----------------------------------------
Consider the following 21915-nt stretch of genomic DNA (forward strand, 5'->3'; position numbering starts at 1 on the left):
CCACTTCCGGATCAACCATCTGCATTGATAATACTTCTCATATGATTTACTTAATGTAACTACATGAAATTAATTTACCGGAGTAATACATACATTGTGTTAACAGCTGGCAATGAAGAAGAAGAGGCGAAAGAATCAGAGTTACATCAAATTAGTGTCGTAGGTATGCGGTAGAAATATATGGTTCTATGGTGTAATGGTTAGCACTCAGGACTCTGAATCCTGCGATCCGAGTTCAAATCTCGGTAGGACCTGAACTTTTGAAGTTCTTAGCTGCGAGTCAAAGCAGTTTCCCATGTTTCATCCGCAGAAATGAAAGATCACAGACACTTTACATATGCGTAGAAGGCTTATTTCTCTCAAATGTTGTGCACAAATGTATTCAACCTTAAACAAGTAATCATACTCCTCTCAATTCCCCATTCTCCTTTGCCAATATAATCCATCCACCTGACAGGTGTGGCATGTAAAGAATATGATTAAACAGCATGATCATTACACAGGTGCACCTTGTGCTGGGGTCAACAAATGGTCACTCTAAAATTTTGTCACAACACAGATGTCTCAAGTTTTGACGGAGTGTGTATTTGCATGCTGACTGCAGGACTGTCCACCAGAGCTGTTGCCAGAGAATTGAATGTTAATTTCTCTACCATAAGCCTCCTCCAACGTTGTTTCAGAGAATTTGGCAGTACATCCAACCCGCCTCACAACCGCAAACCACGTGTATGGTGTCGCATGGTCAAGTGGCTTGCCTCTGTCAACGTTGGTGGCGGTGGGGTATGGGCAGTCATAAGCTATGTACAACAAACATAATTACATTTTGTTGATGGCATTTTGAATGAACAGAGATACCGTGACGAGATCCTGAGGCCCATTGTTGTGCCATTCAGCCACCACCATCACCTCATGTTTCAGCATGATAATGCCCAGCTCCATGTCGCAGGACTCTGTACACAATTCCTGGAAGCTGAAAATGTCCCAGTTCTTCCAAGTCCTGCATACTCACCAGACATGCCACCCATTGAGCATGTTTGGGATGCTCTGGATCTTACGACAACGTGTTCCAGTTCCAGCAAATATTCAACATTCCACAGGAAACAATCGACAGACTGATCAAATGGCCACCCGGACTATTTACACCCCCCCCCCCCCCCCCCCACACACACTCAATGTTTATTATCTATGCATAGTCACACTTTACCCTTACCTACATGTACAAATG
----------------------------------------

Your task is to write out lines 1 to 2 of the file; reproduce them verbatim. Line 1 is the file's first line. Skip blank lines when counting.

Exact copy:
Consider the following 21915-nt stretch of genomic DNA (forward strand, 5'->3'; position numbering starts at 1 on the left):
CCACTTCCGGATCAACCATCTGCATTGATAATACTTCTCATATGATTTACTTAATGTAACTACATGAAATTAATTTACCGGAGTAATACATACATTGTGTTAACAGCTGGCAATGAAGAAGAAGAGGCGAAAGAATCAGAGTTACATCAAATTAGTGTCGTAGGTATGCGGTAGAAATATATGGTTCTATGGTGTAATGGTTAGCACTCAGGACTCTGAATCCTGCGATCCGAGTTCAAATCTCGGTAGGACCTGAACTTTTGAAGTTCTTAGCTGCGAGTCAAAGCAGTTTCCCATGTTTCATCCGCAGAAATGAAAGATCACAGACACTTTACATATGCGTAGAAGGCTTATTTCTCTCAAATGTTGTGCACAAATGTATTCAACCTTAAACAAGTAATCATACTCCTCTCAATTCCCCATTCTCCTTTGCCAATATAATCCATCCACCTGACAGGTGTGGCATGTAAAGAATATGATTAAACAGCATGATCATTACACAGGTGCACCTTGTGCTGGGGTCAACAAATGGTCACTCTAAAATTTTGTCACAACACAGATGTCTCAAGTTTTGACGGAGTGTGTATTTGCATGCTGACTGCAGGACTGTCCACCAGAGCTGTTGCCAGAGAATTGAATGTTAATTTCTCTACCATAAGCCTCCTCCAACGTTGTTTCAGAGAATTTGGCAGTACATCCAACCCGCCTCACAACCGCAAACCACGTGTATGGTGTCGCATGGTCAAGTGGCTTGCCTCTGTCAACGTTGGTGGCGGTGGGGTATGGGCAGTCATAAGCTATGTACAACAAACATAATTACATTTTGTTGATGGCATTTTGAATGAACAGAGATACCGTGACGAGATCCTGAGGCCCATTGTTGTGCCATTCAGCCACCACCATCACCTCATGTTTCAGCATGATAATGCCCAGCTCCATGTCGCAGGACTCTGTACACAATTCCTGGAAGCTGAAAATGTCCCAGTTCTTCCAAGTCCTGCATACTCACCAGACATGCCACCCATTGAGCATGTTTGGGATGCTCTGGATCTTACGACAACGTGTTCCAGTTCCAGCAAATATTCAACATTCCACAGGAAACAATCGACAGACTGATCAAATGGCCACCCGGACTATTTACACCCCCCCCCCCCCCCCCCCACACACACTCAATGTTTATTATCTATGCATAGTCACACTTTACCCTTACCTACATGTACAAATG